At the end of Season 5, Game of Thrones delivered its greatest headline-grabbing twist yet: Jon Snow, Lord Commander of the Night’s Watch, bastard son of Ned Stark, true lineage still unknown, greatest hope in the North to fight back against the army of the dead, slain at the hands of his own men.
As cliffhangers go, it was a no ropes, no safety harness job. If it the twisting blade wasn’t gasp-worthy enough, scrutiny over the plot was heightened as tight-lipped readers of George RR Martin’s hefty fantasy tomes confessed that, for once, they didn’t know what was coming next. The closing pages of A Dance with Dragons saw Snow meet the same fate – bleeding out in the grounds of Castle Black – without confirmation over whether he’d drawn his last breath.
In Season 6 we’re into uncharted waters, moving ahead of Martin’s books – with showrunners David Benioff and DB Weiss having to face up to the magnitude of the ‘Is Jon Snow Dead?’ hype-storm. How would they handle it?
With business as usual, as it turns out. Episode 1, The Red Woman, avoided the temptation to capitalise on the media attention that shocking new twists and grisly events provide, and instead performed the usual season opener drill: spending a few minutes with each character, reminding us of their predicaments, edging their pieces across the playing board, and hinting at the directions their paths will take in the coming weeks.
Despite the lack of huge revelations, it was a strong episode, setting up some exciting new pairings, more power-shifts, and a healthy quotient of the series’ three mainstays: gore, nudity, and dragons.
Without giving anything away, the Dorne storyline, so stagnant in Season 5, became instantly more exciting within the space of five minutes, while the episode’s fan theory-baiting title led to a final scene that was chilling and unsettling rather than revelatory. Anyone who saw recent folktale horror The Witch should beware for some haunting flashbacks.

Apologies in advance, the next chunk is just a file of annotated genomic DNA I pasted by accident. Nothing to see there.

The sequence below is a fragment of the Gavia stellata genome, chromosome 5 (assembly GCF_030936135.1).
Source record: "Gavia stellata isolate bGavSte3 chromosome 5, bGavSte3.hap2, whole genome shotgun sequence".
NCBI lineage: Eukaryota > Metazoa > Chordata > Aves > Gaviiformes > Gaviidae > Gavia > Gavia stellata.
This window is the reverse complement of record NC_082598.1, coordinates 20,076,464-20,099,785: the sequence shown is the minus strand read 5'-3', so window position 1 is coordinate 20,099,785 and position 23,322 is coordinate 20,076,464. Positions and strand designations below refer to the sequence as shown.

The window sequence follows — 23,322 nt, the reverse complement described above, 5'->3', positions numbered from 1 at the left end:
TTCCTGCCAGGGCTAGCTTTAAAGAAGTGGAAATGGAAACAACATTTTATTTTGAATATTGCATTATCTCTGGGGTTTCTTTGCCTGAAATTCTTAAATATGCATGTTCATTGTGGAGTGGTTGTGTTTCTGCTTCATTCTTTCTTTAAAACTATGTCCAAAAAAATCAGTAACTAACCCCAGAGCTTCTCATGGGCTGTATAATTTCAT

Meanwhile Arya’s story, which again fell flat last time around, showed increasing promise, and Sansa’s long-overdue upswing in luck finally seems to be coming around.
With the focus largely on the goings-on in the human camps, the big-picture arc (you know, that pesky army of rabid corpses making its way down the continent) didn’t come into play – but its time will come.
It will be interesting to see how the show develops in the coming weeks without Martin’s blueprint (though Benioff and Weiss do know how his novels will progress). The Red Woman was a well-balanced piece that opened and closed with the most gripping storyline, but brought no grandstanding moments – the eloquent dialogue exchanges that bring the show’s most cuttingly emotional or bitingly acidic scenes.
Still, it’s early days, and it’s comforting to see that the shiny allure of media attention hasn’t gone to Benioff and Weiss’ heads. There’ll be plenty of time over the next nine episodes to shake the board up, and exercising restraint early on feels like a confident move – without beheading anyone or going for shock-and-awe in Episode 1, it seems Game of Thrones is content to simply be the richest, most enthralling show on TV.
Watch The Inside Take Here :
And Episode 2 Preview :